In his day job for Heritage, Meystedt averages only about one auction per year. If that seems extremely low, there’s a reason for that. Since the domain business has been bumping privately since the ’90s, it’s pretty difficult to find sellers willing to use a middle-man like Heritage to close a deal. In fact, Meystedt explains that most of the business during the single auction happens lightning fast (i.e. it’s not all that exciting), and a lot of the business occurs privately, outside of the normal live auction setting.

Heritage’s cut is also quite a bit smaller than its average physical-item auctions, too. “My fees are lower, because we don’t have to do photography, handle shipping, print catalogs or mail them, authenticate [items], [or] do storage,” he explains. So that could make for a potentially more lucrative opportunity for a seller, who generally pays between 10-15 percent in fees. However, the real legwork comes in working those contacts in the domain-owning world and targeting them with marketing/PR campaigns.

For those trying to place a value on a www, a dot, a few more letters, another dot, and a com, Meystedt likens it all to the real estate business. “There’s only so many good pieces of land that you can build your dream on, whether it’s a business or a house, and a domain name’s kind of the foundation,” he says.

So, for example, a fellow who was looking to launch his own classic car company bought from a Heritage auction. According to the domain specialist, what’s hot right now is names that have dual-use; not only do they describe a business, but also could be used for a future pivot.

Other high-end domains that have exchanged hands at Heritage during Meystedt’s tenure include,,, and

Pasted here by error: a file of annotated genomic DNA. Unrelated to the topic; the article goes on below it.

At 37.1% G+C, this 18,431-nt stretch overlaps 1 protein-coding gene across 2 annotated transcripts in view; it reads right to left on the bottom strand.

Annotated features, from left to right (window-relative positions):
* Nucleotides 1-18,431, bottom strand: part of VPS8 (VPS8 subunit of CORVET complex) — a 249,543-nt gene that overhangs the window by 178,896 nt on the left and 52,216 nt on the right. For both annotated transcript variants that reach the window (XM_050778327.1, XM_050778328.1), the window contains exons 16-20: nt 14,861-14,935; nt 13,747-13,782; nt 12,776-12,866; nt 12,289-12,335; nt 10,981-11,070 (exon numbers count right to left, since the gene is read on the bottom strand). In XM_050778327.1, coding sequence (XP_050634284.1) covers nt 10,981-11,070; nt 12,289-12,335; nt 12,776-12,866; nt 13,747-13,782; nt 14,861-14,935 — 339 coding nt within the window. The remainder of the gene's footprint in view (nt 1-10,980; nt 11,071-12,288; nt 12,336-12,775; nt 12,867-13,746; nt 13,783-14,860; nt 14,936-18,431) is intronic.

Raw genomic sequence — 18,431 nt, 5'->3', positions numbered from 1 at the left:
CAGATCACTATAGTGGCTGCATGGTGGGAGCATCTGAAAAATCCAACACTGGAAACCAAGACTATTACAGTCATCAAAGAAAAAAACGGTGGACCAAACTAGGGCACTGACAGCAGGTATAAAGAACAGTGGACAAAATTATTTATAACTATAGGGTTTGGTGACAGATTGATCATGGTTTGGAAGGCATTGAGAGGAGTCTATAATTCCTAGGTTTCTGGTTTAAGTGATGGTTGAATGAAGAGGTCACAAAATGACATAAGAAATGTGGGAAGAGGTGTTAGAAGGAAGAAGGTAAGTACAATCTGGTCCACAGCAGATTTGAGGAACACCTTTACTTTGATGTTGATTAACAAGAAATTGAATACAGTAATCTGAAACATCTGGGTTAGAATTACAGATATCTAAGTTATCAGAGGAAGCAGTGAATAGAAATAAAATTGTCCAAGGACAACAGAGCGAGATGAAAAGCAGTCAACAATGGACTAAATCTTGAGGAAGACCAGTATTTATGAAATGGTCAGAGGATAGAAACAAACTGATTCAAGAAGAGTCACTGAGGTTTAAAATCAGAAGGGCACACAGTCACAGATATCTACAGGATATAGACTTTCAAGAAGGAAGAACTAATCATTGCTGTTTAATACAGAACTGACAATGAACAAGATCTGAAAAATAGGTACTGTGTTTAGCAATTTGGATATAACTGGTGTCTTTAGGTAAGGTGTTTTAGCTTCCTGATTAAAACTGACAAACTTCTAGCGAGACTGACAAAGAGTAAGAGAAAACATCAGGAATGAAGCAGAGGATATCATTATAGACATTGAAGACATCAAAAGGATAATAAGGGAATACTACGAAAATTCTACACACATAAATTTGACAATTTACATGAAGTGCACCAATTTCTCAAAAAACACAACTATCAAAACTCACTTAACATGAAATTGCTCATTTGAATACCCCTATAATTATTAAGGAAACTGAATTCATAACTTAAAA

It’s actually those two- and three-letter dot-com names that are the most sought after in today’s marketplace. A few years ago “they were all hovering around $100,000 each,” explains Meystedt.

That is, until the Chinese took notice. Since then, Chinese investors have been pouring into the space and pushing the value of two- and three-letter domain names into the near-seven-figure range. (To that point, Meystedt recently unloaded for nearly $1 million.)

Unlike tying one’s disposable income up in supercars and priceless paintings, a domain name requires zero space and maintenance. It can be moved seamlessly between countries, and its owners will never have to get it tuned up or pay for storage. Plus, it can’t be stolen. Meystedt likens them to Bitcoin.

But the most important source of strength for the market is that all the best-known two-letter combinations are owned by big-time brand names like Morgan Stanley (, American Airlines (, Barnes & Noble (, notes Meystedt. The reason? Well, for one, a short domain name takes less time to type into a web browser or better yet, mobile device (i.e. they make for better and faster business). Not to mention it makes company email addresses way less unruly.

And it’s also cool. “It’s a bit of a prestige thing having a two-letter [name],” says Meystedt.

Navigating the Mysterious, Invisible World of Domain Name Auctions was sold recently by Heritage for just under $1 million (Courtesy Heritage Auctions,


One of the dozen domains that Meystedt currently owns (since 2009) he considers his personal “Holy Grail.” The prize?

Computer geeks may recognize as the first and oldest domain name, registered 30 years ago today on March 15, 1985, long before the internet even was the internet. (Back then, it was known as the Advanced Research Projects Agency Network, or Arpanet.) Symbolics was a Cambridge, Massachusetts–based computer company that was a product of MIT’s Artificial Intelligence lab, and pretty much helped invent the internet. In a sense, it’s the Declaration of Independence of domain names.

For Meystedt and many others (he’s gotten numerous offers all of which he’s turned down), it’s a symbol of where all of this began. In a way, it’s the greatest business card money can buy. And it’s never going anywhere.

Learn more about Aron Meystedt’s department at Heritage Auctions below.

—Will Levith for RealClearLife